Nov 2, 2020
Dry conditions not ideal for Red River Valley harvest

From the Grand Forks Herald:

The dry fall that resulted in ideal harvest conditions for most crops in the Red River Valley of northwestern Minnesota and northeastern North Dakota wreaked havoc on potatoes near Grand Forks grown for the fresh market.

From 1,600 to 2,000 dryland acres — those grown without irrigation — were left unharvested because fields were so dry that dirt lumps were bruising the potatoes, reducing the quality, said Ted Kreis, Northern Plains Potato Growers marketing director. Dirt clumps form when wet soil dries out and forms a hard cake over the top soil layer.

Farmers in the region planted about 17,000 to 18,000 acres for the fresh market this year, he said.

The farmers whose crops were left unharvested were waiting for rain to soften the dirt lumps so they wouldn’t bruise the potatoes, then temperatures dipped into the low double digits and froze them.

“Early harvest was really good — the first and second week of September,” said Kreis, noting that then conditions turned dry, and little or no rain fell on fields for the remainder of the month.

Some of the farmers who were unable to harvest their red and yellow potatoes because fall 2020 was too dry are the same ones who had to leave fields unharvested last year because they were too wet to support equipment.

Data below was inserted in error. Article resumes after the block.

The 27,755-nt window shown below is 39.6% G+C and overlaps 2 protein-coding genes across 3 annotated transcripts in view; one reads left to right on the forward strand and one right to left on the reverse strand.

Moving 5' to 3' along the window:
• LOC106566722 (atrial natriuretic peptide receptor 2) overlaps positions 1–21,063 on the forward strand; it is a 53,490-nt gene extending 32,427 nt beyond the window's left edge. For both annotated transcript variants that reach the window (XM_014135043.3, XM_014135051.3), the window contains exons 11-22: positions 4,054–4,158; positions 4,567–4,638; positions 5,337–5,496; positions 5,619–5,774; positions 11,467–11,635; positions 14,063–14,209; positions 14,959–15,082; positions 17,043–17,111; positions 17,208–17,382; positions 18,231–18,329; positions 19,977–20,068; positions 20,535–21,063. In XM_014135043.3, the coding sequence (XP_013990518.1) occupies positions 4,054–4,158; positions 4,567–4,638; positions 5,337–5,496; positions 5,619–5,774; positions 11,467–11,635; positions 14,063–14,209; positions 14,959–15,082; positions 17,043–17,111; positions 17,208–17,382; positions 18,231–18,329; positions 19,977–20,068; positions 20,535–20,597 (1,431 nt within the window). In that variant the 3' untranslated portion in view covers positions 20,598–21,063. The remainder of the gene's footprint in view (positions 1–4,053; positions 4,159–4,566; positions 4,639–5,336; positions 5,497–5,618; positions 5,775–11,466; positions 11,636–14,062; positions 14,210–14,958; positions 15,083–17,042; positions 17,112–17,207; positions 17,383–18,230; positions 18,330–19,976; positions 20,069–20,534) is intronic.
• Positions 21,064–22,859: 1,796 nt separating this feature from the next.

In 2019, about 5,000 acres of potatoes grown for the fresh market were unharvested in the Red River Valley, according to Kreis.

“It was significantly worse last year,” he said.

However, reduced production that has resulted from unharvested acreage is negatively affecting some Red River Valley wash plants, said Kelly Grotte, a Thompson, N.D., potato farmer.

“The wash plants have fixed costs that need to be covered,” he said.

Grotte used his irrigation system to wet the ground so he could harvest his potato fields. Only a tenth of an inch of rain fell on his land during September, so if he hadn’t put water on them, he would have had to leave two-thirds of his crop unharvested, Grotte said.

Potato farmers who didn’t have the option to use irrigation to moisten their fields couldn’t do anything to alleviate the dry harvest conditions.

“We kept seeing the forecast, and there was always rain — it’s going to rain in a week So you wait and it dries out some more and, eventually, you start freezing the potatoes,” Grotte said. “It’s one of the worries when you’re dryland farming. It’s a lot of work and expense.”

Potatoes that are frozen will spoil in storage. On Wednesday, Oct. 28, Grotte kneeled on the ground in an unharvested potato field south of Grand Forks and dug into a hill, pulling out potatoes with tops covered in white frost.

“They’re all frozen,” he said of those potatoes, which, once thawed, will turn into mush and can’t be stored.


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